It helps if you look at recruitment in a fairly holistic way. So, rather than thinking about attracting employees on a job-by-job basis, consider instead the benefits of making your company a honey pot for job-hunters.
If you can create a culture of trust, motivation and reward that inspires and empowers your employees to achieve, it’ll act as a beacon to like-minded individuals who’d love to be part of your team. It also means you’ll be able to cherry-pick the best talent, even when there’s a skills shortage.
How does this help you pick the right candidate for the job?
Well, it helps to know that your reputation as a forward-thinking employer who values its staff will mean you’ll have the best chance of attracting top-tier candidates – but you’ll need to put some spadework in as well.
One of the biggest hurdles for small, entrepreneur-led businesses is establishing the procedures necessary to formalise what has often been a pretty ad-hoc approach to recruitment. It’ll take time and effort to set up your resourcing protocols, but it’ll save you time and heartache in the long term.
It sounds simple, but the more precisely you detail roles and responsibilities, the more accurately you’ll outline the person specification – and the more likely you’ll be to attract and recruit the right person for the job. This doesn’t mean you should be overly rigid in your requirements. Make sure you prioritise essentials and leave yourself some wiggle room in case there’s an outstanding candidate who’s just a millimetre or two away from perfect.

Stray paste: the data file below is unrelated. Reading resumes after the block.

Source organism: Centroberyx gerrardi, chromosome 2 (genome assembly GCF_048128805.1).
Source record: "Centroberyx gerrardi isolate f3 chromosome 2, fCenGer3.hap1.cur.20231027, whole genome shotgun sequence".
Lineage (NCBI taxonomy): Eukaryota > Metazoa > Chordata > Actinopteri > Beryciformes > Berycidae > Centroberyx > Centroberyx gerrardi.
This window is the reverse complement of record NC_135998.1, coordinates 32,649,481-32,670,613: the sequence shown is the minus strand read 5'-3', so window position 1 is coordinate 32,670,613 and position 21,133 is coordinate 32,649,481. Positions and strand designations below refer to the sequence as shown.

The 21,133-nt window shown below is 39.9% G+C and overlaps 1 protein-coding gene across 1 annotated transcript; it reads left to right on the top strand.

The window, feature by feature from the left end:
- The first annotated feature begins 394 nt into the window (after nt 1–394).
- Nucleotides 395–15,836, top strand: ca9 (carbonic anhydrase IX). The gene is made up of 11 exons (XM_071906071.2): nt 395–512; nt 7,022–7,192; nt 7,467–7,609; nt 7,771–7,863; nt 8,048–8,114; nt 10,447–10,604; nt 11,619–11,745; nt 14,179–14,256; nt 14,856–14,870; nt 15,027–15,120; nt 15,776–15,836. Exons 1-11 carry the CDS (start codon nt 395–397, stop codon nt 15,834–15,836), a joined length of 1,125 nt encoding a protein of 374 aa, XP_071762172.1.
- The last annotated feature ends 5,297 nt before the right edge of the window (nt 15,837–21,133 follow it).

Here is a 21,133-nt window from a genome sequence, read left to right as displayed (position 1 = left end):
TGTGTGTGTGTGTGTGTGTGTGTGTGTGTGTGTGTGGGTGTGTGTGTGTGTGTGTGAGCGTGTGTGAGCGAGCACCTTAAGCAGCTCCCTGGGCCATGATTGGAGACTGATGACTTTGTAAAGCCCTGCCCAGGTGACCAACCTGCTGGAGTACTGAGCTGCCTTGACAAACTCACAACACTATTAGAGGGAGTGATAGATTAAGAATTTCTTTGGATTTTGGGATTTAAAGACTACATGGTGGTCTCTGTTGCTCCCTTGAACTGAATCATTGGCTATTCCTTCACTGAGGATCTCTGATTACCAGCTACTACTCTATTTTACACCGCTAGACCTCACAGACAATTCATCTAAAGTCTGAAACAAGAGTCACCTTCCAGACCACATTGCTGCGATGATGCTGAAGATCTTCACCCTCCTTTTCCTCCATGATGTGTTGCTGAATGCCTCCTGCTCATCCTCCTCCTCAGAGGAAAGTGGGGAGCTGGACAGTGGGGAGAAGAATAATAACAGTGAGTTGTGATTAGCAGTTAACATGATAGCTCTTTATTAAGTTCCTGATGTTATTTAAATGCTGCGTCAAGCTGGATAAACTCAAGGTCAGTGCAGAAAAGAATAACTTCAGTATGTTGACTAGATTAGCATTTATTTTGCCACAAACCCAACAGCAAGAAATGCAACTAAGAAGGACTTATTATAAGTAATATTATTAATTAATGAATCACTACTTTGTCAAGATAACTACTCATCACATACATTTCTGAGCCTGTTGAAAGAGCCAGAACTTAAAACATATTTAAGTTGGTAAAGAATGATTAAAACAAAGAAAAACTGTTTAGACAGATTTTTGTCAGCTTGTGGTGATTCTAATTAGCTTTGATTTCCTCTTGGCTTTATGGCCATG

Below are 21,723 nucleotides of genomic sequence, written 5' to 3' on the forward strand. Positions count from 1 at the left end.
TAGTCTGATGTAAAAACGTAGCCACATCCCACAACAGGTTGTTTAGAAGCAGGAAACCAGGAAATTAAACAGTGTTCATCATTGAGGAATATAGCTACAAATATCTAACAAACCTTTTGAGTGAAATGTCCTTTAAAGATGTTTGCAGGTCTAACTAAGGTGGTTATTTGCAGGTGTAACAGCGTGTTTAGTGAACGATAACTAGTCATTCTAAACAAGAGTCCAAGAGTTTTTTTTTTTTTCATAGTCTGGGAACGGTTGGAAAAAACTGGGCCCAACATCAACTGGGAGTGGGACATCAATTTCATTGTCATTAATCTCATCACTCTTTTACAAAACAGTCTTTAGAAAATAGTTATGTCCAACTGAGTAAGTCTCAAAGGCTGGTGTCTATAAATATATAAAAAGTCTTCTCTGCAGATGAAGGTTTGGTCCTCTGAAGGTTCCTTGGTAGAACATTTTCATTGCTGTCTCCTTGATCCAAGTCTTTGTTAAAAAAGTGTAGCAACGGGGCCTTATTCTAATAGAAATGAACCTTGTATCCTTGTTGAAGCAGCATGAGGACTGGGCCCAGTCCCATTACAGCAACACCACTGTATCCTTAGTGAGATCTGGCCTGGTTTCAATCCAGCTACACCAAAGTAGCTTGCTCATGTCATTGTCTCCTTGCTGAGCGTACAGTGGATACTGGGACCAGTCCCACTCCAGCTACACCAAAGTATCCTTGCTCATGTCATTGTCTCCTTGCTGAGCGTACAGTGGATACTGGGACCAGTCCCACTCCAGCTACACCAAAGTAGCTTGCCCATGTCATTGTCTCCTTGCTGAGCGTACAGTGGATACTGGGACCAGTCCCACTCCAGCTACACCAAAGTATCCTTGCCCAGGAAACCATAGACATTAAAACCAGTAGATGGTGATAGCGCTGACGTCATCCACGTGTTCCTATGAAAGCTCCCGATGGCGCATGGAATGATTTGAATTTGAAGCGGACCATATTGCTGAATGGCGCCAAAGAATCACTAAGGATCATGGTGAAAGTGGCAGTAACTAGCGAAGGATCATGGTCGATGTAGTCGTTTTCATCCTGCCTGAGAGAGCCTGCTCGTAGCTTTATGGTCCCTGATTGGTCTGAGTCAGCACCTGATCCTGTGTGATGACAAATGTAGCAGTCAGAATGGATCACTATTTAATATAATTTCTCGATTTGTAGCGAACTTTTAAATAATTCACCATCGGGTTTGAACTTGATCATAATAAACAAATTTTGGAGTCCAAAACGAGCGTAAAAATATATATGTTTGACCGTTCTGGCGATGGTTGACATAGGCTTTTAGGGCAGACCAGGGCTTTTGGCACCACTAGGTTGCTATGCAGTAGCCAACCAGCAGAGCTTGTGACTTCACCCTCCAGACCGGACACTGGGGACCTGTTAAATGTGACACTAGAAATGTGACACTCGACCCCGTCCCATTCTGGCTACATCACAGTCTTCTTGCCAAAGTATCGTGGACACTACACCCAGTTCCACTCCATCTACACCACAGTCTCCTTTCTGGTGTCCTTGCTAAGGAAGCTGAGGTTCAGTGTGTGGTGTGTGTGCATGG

You’ll quickly work out what’s non-negotiable and what’s not so important – and you’ll need to balance your expectations against your available remuneration package, too. Test your criteria rigorously and think carefully before you make a specific skill or qualification a fixed point of entry (would you rather have an employee with a degree in astrophysics or the potential to be an outstanding account manager?).
Once you’ve got them, how do you hold on to them?
Give your employees the package they deserve, the support they need and the respect they crave, and they’ll never want to leave.
In practice this not only means providing attractive salary and benefits packages but also offering training and career development opportunities, as well as recognising and rewarding excellence wherever you find it.
No-one thrives in an atmosphere of uncertainty, back-stabbing and mistrust. Instead, ensure you cultivate a culture of openness, honesty and continuous improvement, and provide a framework in which every employee perceives they can succeed.
Case in point
There’s this great independent coffee shop I know. It’s a chichi little place in a nice spot with a tempting menu and plenty of passing trade. The service isn’t so great, however, which seems to be due – in part, at least – to the high turnover of waiting staff resulting in an endless cycle of rookie recruits who don’t stay long enough to become an asset to the business.
I chatted briefly to the guy who owns the shop while I was paying and asked if he was finding it difficult to recruit staff. He told me that while he found it relatively easy to find staff, they often gave notice within a matter of months – a pattern he put down to the poor attitude of young people to employment.
I got an alternative view from one of his ex-employees who was happily ensconced in a cafe down the street. She told me it wasn’t so much the low pay – which comes with the territory – as the low morale on account of poor training, blurred responsibilities and a stress-filled workplace where no-one dared own up to so much as a broken saucer.
The truth is that people leave managers more often than they leave companies or jobs. So be the kind of boss you’d like to work for and you’ll have potential employees beating down your door.
Jonathan Russell is community manager for Intelligent Business Transfer.
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